How to Fix a Creaky Stair Newel

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The stair newel is the post at the bottom of a landing or at the top of the stair railing. It is larger than the railings, is decorative, and anchors the railing to the floor or substrate of the home. Because they are the first posts when approaching a stairway, they generally are grabbed for balance before ascending the staircase. Since they are used in this manner, a stair newel has the most chance of any railing or baluster to become loose, squeak and creak.

Tighten the Newel Post

  • Every stair newel has a bolted or lag screw attachment point where it joins the stairway. Shrinkage or use may loosen the attachment and cause the newel to creak. Attachment points generally are hidden inside of a hole that is countersunk and covered with a plug. Locate and pry the plug out to reveal the bolt or lag screw hex head. Insert a socket and tighten down the head. This action alone may stop all creaking; once completed, reinsert the plug.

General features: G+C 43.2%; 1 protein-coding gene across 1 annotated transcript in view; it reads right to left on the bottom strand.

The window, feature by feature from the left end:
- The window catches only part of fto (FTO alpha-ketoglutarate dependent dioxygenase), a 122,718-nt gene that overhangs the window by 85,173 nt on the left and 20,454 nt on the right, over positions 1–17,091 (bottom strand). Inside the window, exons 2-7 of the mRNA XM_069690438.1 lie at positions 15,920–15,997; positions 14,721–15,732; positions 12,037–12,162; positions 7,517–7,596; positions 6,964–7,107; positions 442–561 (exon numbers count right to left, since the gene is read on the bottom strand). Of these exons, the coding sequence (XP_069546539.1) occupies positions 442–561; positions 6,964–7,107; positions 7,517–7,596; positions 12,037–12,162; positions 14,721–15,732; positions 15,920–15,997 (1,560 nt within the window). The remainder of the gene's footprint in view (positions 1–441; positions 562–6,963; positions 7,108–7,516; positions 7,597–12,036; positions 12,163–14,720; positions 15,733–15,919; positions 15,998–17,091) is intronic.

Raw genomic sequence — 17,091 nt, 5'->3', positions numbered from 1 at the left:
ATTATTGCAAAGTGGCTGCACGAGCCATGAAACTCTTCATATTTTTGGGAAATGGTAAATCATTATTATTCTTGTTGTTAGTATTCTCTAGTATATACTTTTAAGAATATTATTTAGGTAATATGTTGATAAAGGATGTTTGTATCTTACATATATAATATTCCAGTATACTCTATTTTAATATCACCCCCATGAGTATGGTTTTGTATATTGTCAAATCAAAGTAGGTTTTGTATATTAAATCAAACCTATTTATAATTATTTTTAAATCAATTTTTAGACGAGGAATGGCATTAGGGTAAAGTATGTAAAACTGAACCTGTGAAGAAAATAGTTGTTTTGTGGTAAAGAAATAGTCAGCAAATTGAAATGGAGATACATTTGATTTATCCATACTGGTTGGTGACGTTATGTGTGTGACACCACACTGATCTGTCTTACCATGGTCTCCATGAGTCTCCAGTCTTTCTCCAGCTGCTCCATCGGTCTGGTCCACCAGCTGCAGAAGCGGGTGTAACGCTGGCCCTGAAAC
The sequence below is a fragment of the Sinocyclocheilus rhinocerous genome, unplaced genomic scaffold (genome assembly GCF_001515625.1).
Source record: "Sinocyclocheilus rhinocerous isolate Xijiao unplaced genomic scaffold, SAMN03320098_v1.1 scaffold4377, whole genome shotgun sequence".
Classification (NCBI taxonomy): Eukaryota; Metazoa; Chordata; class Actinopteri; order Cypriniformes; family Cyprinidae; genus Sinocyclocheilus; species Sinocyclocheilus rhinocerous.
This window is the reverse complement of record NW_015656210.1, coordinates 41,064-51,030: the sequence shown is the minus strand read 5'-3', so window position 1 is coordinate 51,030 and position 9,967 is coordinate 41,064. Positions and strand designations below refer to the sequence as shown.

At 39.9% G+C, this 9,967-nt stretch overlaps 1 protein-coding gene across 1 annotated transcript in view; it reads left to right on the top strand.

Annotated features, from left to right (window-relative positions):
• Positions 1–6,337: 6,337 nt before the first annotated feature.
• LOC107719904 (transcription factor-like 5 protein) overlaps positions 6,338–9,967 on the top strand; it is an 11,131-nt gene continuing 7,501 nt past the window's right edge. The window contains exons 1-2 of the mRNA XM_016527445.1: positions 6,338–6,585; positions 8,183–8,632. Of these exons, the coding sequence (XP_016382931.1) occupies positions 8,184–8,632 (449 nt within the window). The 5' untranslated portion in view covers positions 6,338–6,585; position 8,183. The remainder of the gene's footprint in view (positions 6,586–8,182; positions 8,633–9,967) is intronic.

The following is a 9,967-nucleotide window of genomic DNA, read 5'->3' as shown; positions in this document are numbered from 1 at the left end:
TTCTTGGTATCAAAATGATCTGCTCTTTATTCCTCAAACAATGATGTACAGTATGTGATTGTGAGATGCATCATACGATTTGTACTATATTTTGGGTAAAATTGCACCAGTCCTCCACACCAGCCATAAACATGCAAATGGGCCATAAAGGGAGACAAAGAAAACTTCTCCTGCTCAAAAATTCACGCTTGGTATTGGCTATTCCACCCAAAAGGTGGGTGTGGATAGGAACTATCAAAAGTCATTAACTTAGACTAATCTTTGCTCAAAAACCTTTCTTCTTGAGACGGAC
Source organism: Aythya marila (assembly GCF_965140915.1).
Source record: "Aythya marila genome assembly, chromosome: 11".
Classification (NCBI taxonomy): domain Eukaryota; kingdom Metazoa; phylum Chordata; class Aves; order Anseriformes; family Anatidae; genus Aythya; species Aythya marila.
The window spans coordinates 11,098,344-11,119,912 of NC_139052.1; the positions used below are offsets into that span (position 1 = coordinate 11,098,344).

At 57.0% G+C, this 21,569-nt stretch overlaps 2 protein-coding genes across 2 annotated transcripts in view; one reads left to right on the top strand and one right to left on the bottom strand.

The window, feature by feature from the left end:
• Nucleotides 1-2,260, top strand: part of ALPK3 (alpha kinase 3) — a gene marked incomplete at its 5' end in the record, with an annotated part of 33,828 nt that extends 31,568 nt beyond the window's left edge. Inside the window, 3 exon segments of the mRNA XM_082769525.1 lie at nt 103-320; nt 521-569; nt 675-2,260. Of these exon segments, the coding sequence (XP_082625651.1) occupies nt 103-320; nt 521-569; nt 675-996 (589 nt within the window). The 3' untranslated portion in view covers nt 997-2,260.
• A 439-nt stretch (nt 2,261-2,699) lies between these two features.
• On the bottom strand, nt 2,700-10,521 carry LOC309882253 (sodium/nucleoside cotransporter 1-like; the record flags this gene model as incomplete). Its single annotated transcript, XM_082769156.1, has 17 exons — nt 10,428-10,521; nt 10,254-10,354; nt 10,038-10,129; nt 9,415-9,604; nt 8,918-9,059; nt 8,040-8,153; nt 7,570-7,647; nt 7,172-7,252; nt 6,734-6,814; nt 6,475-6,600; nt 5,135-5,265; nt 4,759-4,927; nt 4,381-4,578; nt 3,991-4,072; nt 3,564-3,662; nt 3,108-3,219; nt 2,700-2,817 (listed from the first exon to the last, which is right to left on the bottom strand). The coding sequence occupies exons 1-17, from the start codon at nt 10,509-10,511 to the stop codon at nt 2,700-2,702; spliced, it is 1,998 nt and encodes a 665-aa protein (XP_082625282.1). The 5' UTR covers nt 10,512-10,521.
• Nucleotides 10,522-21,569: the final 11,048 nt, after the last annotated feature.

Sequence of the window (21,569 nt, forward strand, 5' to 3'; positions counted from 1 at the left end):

Lubricate the Newel Joints

  • At each position where the newel contacts the stair railing, it may creak. Lubricate these areas with a dry graphite lubricant. Spread the powder around the area where the newel creaks, and blow the powder -- helped by gravity -- to work the powder into the joint.

Use a Wood-Swelling Product

  • A newel joint may creak because the wood has shrunk. Shrunken newel wood joints are revitalized by using a wood-swell formula, available at hardware stores, that you apply into the joints. The surrounding wood in the joint will swell. This action tightens the joint, making it solid and firm to eliminate creaking on a newel.

Drilling and Screwing

  • Drilling and screwing a newel post eliminates creaking by reinforcing the original attachment points. Angle a spade bit, slightly greater than the diameter of a lag bolt head, through the newel base so the bolt will drive into the floor or subfloor. Drill a pilot hole for the lag bolt, and turn in the lag with a socket. If the newel still creaks, repeat the process at a different point. Firmly tighten the lags, and plug the holes with a wood plug.

References

  • Photo Credit Jupiterimages/Creatas/Getty Images
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